'Anonymous' hackers to protest Indian internet laws
Global hacking movement Anonymous has called for protesters to take to the streets in 16 cities around India on Monday over what it considers growing government censorship of the internet.
The call for demonstrations by the Indian arm of the group follows a March 29 court order issued in the southern city of Chennai demanding 15 Indian Internet providers block access to file-sharing websites such as Pirate Bay.
The order has resulted in access being denied to a host of websites that carry pirated films and music among other legal content, including www.isohunt.com and www.pastebin.com.
On Wednesday, the Anonymous forum fired an opening shot by attacking the website of state-run telecom provider MTNL, pasting the logo of the group -- the mask of 17th century revolutionary Guy Fawkes -- on www.mtnl.net.in.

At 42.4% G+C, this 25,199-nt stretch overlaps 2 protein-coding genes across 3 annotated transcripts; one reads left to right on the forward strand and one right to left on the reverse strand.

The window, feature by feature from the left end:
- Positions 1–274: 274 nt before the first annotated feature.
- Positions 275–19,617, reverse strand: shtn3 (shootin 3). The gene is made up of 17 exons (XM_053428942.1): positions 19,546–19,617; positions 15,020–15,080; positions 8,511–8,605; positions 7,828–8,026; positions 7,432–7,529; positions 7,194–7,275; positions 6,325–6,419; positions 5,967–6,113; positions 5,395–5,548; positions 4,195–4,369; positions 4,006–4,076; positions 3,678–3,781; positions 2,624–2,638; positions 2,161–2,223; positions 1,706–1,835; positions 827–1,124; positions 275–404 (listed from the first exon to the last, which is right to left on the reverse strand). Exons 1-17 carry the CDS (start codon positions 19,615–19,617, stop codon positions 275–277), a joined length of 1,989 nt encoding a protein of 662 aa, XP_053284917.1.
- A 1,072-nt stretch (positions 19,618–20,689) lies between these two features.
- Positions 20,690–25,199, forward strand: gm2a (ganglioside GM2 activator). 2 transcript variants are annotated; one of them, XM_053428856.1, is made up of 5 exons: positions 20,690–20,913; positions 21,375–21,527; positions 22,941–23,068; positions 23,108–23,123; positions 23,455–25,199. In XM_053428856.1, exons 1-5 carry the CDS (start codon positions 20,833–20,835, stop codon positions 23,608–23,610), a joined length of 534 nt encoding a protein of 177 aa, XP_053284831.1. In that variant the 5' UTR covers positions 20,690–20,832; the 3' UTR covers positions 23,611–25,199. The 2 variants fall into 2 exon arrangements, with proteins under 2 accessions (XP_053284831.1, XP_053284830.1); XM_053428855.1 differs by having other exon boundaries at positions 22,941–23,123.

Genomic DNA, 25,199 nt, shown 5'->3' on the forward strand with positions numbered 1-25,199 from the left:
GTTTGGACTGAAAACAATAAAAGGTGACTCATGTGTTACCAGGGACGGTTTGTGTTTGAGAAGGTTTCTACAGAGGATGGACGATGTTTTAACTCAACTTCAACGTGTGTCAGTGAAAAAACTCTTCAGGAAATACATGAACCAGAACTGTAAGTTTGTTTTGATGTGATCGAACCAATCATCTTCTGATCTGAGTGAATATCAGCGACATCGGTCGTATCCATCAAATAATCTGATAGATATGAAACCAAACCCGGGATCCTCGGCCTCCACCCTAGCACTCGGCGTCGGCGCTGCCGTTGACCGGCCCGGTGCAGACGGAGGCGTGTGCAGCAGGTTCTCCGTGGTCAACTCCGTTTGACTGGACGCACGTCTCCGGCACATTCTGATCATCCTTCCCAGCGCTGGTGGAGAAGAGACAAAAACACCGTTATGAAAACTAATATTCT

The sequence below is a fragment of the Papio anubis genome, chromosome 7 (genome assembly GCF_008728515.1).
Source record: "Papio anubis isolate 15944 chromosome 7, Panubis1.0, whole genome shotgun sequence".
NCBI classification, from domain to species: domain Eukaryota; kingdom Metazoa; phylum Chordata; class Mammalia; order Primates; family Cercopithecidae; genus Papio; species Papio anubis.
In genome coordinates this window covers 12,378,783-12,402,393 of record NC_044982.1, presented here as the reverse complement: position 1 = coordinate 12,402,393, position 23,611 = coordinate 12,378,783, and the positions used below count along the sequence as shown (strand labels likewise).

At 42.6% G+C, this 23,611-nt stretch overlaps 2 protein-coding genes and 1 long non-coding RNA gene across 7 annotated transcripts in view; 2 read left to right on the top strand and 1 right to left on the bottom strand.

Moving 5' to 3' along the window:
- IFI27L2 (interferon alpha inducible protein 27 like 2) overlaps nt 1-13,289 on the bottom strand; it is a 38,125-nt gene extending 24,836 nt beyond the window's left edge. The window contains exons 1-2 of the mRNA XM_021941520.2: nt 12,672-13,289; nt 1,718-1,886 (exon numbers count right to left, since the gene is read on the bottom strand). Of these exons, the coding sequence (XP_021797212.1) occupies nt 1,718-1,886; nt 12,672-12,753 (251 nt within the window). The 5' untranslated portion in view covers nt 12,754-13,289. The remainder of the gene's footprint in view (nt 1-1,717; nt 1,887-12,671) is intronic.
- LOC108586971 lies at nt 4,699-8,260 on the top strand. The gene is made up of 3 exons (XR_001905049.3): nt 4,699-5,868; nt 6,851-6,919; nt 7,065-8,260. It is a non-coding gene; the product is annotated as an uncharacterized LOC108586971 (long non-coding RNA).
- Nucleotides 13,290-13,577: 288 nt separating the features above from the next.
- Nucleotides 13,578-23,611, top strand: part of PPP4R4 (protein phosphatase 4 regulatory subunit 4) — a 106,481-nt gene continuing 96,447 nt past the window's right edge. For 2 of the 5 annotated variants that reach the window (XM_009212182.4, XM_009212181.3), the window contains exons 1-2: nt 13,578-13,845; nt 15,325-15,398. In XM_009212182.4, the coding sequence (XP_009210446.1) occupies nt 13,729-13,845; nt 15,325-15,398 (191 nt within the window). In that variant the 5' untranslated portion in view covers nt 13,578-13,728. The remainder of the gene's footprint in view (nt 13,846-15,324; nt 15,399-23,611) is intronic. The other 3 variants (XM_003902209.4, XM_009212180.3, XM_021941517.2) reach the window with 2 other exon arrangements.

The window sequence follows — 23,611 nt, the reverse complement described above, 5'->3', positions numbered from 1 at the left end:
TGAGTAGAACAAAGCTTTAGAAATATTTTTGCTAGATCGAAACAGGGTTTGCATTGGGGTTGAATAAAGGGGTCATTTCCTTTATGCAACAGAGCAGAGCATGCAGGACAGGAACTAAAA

In an open letter the same day, the group accused the government of trying to create a "Great Indian Firewall" to establish control on the web and issuing a "declaration of war from yourself... to us."
Internet users and supporters have been asked to join peaceful rallies in cities including the capital New Delhi and the tech hub of Bangalore.
Tech website www.pluggd.in reported the demonstrators have been asked to wear Guy Fawkes' masks, download a recorded message to play to police, and are to chant "United as one! Divided as zero! We are Anonymous! We are legion!"
The new rules regulating Internet companies -- providers, websites and search engines -- instruct them that they must remove "disparaging" or "blasphemous" content within 36 hours if they receive a complaint by an "affected person".
Anonymous is a secretive 'hacker-activist network and is thought to be a loosely knit collective with no clearly defined leadership structure.